The important thing here is to consider what your hosting situation is; are there any storage/upload limitations to be wary of? Additionally, it might actually be wise to keep the images smaller than 60k. Especially if you keep in mind the size of your site over time if you always include images with your pages and posts.
If you’re using WordPress for your site there are plenty of excellent plugins out there. One favorite we recommend is WP Smush. It maintains the image quality while helping to reduce the file size overall.
Captions part in image SEO
Captions are very simple to add to your images, enhancing them further to help your site’s online visibility. These are optional, so you don’t have to add them if you simply don’t like the way they look. They are, however, a simple and quick way to ensure that your target audience can find what they’re looking for. As it’s such an easy way to implement good image SEO practice, it’s at least recommended that you consider it.
While it helps cement your message for search engines, it also allows your readers to quickly find the specific information they’re looking for. It’s also an easy way to add another keyword or phrase to your page that search engines will pick up on.
As mentioned, it is optional. However, it can be added to general enhance the experience of visitors (especially speed-readers who scan the page). There isn’t really a tool we’d recommend here. The only thing here is just to implement it.
The value of alt text
As you may know, alternative text (or alt text) is a descriptor for an image within the HTML code on a page. It can be referred to by many names, correctly or otherwise, like “alt attributes”, “alt descriptions,” and “alt tags.” If for some reason the image can’t be shown, often due to an error in loading it, the image’s alt text is displayed in its place. This text functions much like a caption, but for search engines primarily rather than for human readers. It allows a search engine to understand what the image displays and therefore what kind of search queries it might be relevant to.
Image alt text also makes your images more accessible for any site visitors or customers who are visually impaired. Ensuring that the correct image alt texts are in place gives you the added benefit of making your site accessible for those who need screen-readers. Not to mention that it allows search engines to find as much information as possible. It’s simply good image SEO practice!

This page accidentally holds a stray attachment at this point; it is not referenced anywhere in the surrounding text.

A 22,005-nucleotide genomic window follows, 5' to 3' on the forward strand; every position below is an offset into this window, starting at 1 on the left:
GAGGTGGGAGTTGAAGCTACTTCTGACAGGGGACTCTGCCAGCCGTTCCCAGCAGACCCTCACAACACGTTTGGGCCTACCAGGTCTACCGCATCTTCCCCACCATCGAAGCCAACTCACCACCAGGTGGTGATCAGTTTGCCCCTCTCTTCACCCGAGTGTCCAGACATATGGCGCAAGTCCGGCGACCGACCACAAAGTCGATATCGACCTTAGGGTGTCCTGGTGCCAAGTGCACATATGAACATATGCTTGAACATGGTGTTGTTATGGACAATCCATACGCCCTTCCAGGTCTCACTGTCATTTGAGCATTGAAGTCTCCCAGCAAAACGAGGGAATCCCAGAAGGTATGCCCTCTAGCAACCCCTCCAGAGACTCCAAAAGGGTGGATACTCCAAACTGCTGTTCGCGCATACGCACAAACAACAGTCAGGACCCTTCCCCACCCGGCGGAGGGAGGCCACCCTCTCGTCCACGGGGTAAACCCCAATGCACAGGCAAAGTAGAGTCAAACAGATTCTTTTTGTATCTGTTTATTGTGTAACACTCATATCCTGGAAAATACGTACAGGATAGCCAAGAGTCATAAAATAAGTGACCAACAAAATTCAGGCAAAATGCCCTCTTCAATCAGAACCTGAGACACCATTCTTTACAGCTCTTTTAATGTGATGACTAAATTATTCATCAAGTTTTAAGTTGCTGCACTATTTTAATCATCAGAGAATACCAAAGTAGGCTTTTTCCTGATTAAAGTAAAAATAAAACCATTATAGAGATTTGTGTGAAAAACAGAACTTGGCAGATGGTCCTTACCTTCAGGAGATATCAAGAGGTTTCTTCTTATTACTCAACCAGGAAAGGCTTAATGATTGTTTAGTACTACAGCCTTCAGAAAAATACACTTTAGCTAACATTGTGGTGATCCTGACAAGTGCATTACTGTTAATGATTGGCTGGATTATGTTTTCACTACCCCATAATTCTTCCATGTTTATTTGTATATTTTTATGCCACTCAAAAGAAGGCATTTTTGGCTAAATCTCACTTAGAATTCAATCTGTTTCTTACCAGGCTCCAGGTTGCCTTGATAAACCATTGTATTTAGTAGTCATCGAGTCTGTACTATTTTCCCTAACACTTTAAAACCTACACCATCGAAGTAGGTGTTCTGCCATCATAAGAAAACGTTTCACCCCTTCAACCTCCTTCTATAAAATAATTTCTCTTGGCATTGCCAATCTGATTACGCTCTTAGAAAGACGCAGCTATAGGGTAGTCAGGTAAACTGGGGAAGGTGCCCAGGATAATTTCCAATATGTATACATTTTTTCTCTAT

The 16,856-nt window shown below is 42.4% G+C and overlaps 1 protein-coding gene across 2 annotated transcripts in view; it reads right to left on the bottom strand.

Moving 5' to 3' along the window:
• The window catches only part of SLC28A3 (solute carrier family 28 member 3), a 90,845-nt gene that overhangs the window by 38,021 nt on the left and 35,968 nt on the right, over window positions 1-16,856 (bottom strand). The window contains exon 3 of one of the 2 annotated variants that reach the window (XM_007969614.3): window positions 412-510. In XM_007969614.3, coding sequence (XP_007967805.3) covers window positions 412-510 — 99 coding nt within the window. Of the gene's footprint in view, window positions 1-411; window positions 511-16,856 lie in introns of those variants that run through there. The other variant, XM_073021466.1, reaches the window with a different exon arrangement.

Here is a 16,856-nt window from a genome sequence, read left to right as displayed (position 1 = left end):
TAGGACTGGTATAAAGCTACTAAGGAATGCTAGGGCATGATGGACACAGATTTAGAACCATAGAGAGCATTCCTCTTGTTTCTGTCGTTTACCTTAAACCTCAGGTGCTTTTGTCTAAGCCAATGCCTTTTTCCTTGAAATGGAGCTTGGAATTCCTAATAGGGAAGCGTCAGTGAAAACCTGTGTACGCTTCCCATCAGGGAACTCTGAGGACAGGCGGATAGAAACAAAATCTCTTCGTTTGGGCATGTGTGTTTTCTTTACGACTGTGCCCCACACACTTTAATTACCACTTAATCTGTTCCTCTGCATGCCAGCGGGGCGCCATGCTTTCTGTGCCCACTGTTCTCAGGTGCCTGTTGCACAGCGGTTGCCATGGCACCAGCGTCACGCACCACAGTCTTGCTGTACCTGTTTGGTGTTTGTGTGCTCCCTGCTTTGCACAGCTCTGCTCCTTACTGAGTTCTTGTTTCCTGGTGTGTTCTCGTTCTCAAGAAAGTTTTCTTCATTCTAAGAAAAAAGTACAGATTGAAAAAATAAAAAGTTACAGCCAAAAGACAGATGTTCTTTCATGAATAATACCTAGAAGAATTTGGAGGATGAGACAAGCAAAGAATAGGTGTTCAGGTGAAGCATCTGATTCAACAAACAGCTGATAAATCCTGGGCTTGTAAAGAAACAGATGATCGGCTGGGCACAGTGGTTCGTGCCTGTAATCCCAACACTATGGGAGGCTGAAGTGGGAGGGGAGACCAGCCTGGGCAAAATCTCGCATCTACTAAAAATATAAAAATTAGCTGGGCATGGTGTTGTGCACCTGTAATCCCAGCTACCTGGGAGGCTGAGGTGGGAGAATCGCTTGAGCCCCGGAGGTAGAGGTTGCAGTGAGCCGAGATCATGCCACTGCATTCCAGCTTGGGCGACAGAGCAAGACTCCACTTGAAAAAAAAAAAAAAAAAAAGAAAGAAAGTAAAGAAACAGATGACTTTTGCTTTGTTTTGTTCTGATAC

To summarize, alt text should be included whenever possible. It aids the usability of your site for people who use screen readers, or for those who have turned off images in their browser. Additionally, it makes the image more easily understood by search engines. There isn’t really a need to look for tools to help implement alt text for your images. The important bit in relation to image SEO is to ensure that the alt text is accurate and descriptive.
What file type to use?
Before uploading an image to your site, it’s important to choose the correct file type. This is another extremely simple and quick way to enhance your image SEO. It will also have wider benefits in the long run. If you attempt to add an image to a page with an incorrect file type it may not display correctly. Worst case, it won’t display at all.
Even if the file type is not optimal, although not entirely incorrect, the quality of the image may be affected. For images with predominantly solid or block colors, such as infographics, we find that PNG is generally the best option. For pictures which are richer in colors and grades, like photos and portraits, JPG/JPEG should generally be the file type of choice.
If you really struggle with changing your image from one
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We want to make sure we provide useful information first and foremost. While we also want to help give insights into SEO in general, and image SEO in this case. The balance between useful information, and flooding an article with details, is not always straightforward. Please, let us know if you have any questions about the article or about image SEO. Of course, would you like help with your SEO, you can always contact us using the contact form below – or via email.